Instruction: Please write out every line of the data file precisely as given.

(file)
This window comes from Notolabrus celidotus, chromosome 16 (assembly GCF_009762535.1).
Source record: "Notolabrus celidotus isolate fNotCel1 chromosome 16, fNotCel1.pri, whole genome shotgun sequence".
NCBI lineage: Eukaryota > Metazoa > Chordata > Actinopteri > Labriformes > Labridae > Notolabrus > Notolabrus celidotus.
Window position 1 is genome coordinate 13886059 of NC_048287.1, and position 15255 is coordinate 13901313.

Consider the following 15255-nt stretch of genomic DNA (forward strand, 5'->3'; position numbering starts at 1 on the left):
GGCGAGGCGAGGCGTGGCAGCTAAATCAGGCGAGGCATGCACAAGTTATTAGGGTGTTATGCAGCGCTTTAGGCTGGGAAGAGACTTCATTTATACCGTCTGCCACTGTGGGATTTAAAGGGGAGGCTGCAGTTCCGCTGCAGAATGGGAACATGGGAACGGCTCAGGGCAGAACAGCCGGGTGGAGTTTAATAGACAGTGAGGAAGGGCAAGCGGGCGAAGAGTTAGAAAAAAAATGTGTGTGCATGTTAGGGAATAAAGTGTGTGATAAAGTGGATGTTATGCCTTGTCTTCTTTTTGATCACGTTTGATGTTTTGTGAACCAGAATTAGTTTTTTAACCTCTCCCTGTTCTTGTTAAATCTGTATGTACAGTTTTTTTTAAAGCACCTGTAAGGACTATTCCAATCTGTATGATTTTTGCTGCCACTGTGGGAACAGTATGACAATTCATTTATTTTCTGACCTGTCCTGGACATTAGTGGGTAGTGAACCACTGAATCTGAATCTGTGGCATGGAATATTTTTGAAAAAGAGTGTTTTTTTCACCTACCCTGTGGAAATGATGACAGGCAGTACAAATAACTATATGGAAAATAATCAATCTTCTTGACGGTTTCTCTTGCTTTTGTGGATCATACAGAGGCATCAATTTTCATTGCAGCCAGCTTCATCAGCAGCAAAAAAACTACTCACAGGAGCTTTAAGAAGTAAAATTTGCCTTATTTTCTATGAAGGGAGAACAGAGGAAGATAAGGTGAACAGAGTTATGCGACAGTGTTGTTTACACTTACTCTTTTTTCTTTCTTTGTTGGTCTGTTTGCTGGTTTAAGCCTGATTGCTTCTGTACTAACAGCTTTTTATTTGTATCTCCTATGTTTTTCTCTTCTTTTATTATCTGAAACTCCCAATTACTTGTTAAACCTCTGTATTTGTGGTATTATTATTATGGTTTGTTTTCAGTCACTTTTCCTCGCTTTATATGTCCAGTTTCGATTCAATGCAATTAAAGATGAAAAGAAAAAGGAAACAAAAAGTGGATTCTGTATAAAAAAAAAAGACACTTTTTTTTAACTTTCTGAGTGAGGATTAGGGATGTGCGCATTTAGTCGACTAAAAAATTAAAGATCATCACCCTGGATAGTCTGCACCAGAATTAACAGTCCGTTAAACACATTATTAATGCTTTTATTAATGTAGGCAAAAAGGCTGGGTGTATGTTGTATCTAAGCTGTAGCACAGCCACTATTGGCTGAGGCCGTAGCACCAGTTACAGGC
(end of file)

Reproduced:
This window comes from Notolabrus celidotus, chromosome 16 (assembly GCF_009762535.1).
Source record: "Notolabrus celidotus isolate fNotCel1 chromosome 16, fNotCel1.pri, whole genome shotgun sequence".
NCBI lineage: Eukaryota > Metazoa > Chordata > Actinopteri > Labriformes > Labridae > Notolabrus > Notolabrus celidotus.
Window position 1 is genome coordinate 13886059 of NC_048287.1, and position 15255 is coordinate 13901313.

Consider the following 15255-nt stretch of genomic DNA (forward strand, 5'->3'; position numbering starts at 1 on the left):
GGCGAGGCGAGGCGTGGCAGCTAAATCAGGCGAGGCATGCACAAGTTATTAGGGTGTTATGCAGCGCTTTAGGCTGGGAAGAGACTTCATTTATACCGTCTGCCACTGTGGGATTTAAAGGGGAGGCTGCAGTTCCGCTGCAGAATGGGAACATGGGAACGGCTCAGGGCAGAACAGCCGGGTGGAGTTTAATAGACAGTGAGGAAGGGCAAGCGGGCGAAGAGTTAGAAAAAAAATGTGTGTGCATGTTAGGGAATAAAGTGTGTGATAAAGTGGATGTTATGCCTTGTCTTCTTTTTGATCACGTTTGATGTTTTGTGAACCAGAATTAGTTTTTTAACCTCTCCCTGTTCTTGTTAAATCTGTATGTACAGTTTTTTTTAAAGCACCTGTAAGGACTATTCCAATCTGTATGATTTTTGCTGCCACTGTGGGAACAGTATGACAATTCATTTATTTTCTGACCTGTCCTGGACATTAGTGGGTAGTGAACCACTGAATCTGAATCTGTGGCATGGAATATTTTTGAAAAAGAGTGTTTTTTTCACCTACCCTGTGGAAATGATGACAGGCAGTACAAATAACTATATGGAAAATAATCAATCTTCTTGACGGTTTCTCTTGCTTTTGTGGATCATACAGAGGCATCAATTTTCATTGCAGCCAGCTTCATCAGCAGCAAAAAAACTACTCACAGGAGCTTTAAGAAGTAAAATTTGCCTTATTTTCTATGAAGGGAGAACAGAGGAAGATAAGGTGAACAGAGTTATGCGACAGTGTTGTTTACACTTACTCTTTTTTCTTTCTTTGTTGGTCTGTTTGCTGGTTTAAGCCTGATTGCTTCTGTACTAACAGCTTTTTATTTGTATCTCCTATGTTTTTCTCTTCTTTTATTATCTGAAACTCCCAATTACTTGTTAAACCTCTGTATTTGTGGTATTATTATTATGGTTTGTTTTCAGTCACTTTTCCTCGCTTTATATGTCCAGTTTCGATTCAATGCAATTAAAGATGAAAAGAAAAAGGAAACAAAAAGTGGATTCTGTATAAAAAAAAAAGACACTTTTTTTTAACTTTCTGAGTGAGGATTAGGGATGTGCGCATTTAGTCGACTAAAAAATTAAAGATCATCACCCTGGATAGTCTGCACCAGAATTAACAGTCCGTTAAACACATTATTAATGCTTTTATTAATGTAGGCAAAAAGGCTGGGTGTATGTTGTATCTAAGCTGTAGCACAGCCACTATTGGCTGAGGCCGTAGCACCAGTTACAGGC